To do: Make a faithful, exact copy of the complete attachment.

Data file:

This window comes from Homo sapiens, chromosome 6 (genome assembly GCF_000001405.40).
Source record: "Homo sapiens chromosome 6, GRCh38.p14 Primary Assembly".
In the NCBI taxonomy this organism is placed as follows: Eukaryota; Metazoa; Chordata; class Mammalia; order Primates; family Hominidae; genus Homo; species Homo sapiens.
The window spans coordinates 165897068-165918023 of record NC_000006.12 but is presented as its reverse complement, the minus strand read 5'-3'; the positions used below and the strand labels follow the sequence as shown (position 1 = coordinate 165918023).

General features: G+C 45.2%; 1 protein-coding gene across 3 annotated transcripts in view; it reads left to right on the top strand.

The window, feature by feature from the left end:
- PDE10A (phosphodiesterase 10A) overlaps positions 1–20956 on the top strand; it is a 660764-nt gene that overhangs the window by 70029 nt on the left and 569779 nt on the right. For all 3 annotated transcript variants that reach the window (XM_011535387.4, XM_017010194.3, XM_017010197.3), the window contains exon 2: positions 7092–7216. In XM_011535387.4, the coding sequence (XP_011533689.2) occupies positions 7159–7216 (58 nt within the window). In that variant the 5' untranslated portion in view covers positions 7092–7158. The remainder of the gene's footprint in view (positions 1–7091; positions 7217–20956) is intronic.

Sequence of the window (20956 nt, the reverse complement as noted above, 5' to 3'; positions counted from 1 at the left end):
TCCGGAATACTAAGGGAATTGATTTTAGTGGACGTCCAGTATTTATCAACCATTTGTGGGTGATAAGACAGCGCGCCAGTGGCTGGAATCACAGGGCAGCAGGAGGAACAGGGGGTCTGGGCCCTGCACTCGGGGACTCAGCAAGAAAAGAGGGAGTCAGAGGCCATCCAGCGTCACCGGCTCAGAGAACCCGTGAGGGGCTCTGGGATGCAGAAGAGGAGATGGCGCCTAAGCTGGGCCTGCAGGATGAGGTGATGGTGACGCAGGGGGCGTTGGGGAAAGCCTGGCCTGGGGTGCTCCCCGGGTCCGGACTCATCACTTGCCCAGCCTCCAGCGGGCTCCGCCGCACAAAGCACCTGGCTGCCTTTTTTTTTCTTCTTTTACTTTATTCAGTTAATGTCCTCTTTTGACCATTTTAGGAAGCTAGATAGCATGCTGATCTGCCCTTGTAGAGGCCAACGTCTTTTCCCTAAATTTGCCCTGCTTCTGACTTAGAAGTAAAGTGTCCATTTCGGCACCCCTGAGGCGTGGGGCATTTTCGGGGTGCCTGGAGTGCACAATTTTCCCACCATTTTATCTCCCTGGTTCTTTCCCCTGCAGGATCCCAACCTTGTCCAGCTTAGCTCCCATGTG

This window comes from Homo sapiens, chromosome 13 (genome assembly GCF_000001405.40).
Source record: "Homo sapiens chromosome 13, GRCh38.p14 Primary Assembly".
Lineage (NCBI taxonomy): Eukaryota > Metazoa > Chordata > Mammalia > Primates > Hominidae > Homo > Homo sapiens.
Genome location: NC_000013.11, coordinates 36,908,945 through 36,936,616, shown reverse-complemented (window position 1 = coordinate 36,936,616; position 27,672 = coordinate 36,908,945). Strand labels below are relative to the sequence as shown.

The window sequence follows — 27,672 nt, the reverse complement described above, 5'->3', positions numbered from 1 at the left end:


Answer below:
This window comes from Homo sapiens, chromosome 6 (genome assembly GCF_000001405.40).
Source record: "Homo sapiens chromosome 6, GRCh38.p14 Primary Assembly".
In the NCBI taxonomy this organism is placed as follows: Eukaryota; Metazoa; Chordata; class Mammalia; order Primates; family Hominidae; genus Homo; species Homo sapiens.
The window spans coordinates 165897068-165918023 of record NC_000006.12 but is presented as its reverse complement, the minus strand read 5'-3'; the positions used below and the strand labels follow the sequence as shown (position 1 = coordinate 165918023).

General features: G+C 45.2%; 1 protein-coding gene across 3 annotated transcripts in view; it reads left to right on the top strand.

The window, feature by feature from the left end:
- PDE10A (phosphodiesterase 10A) overlaps positions 1–20956 on the top strand; it is a 660764-nt gene that overhangs the window by 70029 nt on the left and 569779 nt on the right. For all 3 annotated transcript variants that reach the window (XM_011535387.4, XM_017010194.3, XM_017010197.3), the window contains exon 2: positions 7092–7216. In XM_011535387.4, the coding sequence (XP_011533689.2) occupies positions 7159–7216 (58 nt within the window). In that variant the 5' untranslated portion in view covers positions 7092–7158. The remainder of the gene's footprint in view (positions 1–7091; positions 7217–20956) is intronic.

Sequence of the window (20956 nt, the reverse complement as noted above, 5' to 3'; positions counted from 1 at the left end):
TCCGGAATACTAAGGGAATTGATTTTAGTGGACGTCCAGTATTTATCAACCATTTGTGGGTGATAAGACAGCGCGCCAGTGGCTGGAATCACAGGGCAGCAGGAGGAACAGGGGGTCTGGGCCCTGCACTCGGGGACTCAGCAAGAAAAGAGGGAGTCAGAGGCCATCCAGCGTCACCGGCTCAGAGAACCCGTGAGGGGCTCTGGGATGCAGAAGAGGAGATGGCGCCTAAGCTGGGCCTGCAGGATGAGGTGATGGTGACGCAGGGGGCGTTGGGGAAAGCCTGGCCTGGGGTGCTCCCCGGGTCCGGACTCATCACTTGCCCAGCCTCCAGCGGGCTCCGCCGCACAAAGCACCTGGCTGCCTTTTTTTTTCTTCTTTTACTTTATTCAGTTAATGTCCTCTTTTGACCATTTTAGGAAGCTAGATAGCATGCTGATCTGCCCTTGTAGAGGCCAACGTCTTTTCCCTAAATTTGCCCTGCTTCTGACTTAGAAGTAAAGTGTCCATTTCGGCACCCCTGAGGCGTGGGGCATTTTCGGGGTGCCTGGAGTGCACAATTTTCCCACCATTTTATCTCCCTGGTTCTTTCCCCTGCAGGATCCCAACCTTGTCCAGCTTAGCTCCCATGTG

This window comes from Homo sapiens, chromosome 13 (genome assembly GCF_000001405.40).
Source record: "Homo sapiens chromosome 13, GRCh38.p14 Primary Assembly".
Lineage (NCBI taxonomy): Eukaryota > Metazoa > Chordata > Mammalia > Primates > Hominidae > Homo > Homo sapiens.
Genome location: NC_000013.11, coordinates 36,908,945 through 36,936,616, shown reverse-complemented (window position 1 = coordinate 36,936,616; position 27,672 = coordinate 36,908,945). Strand labels below are relative to the sequence as shown.

The window sequence follows — 27,672 nt, the reverse complement described above, 5'->3', positions numbered from 1 at the left end: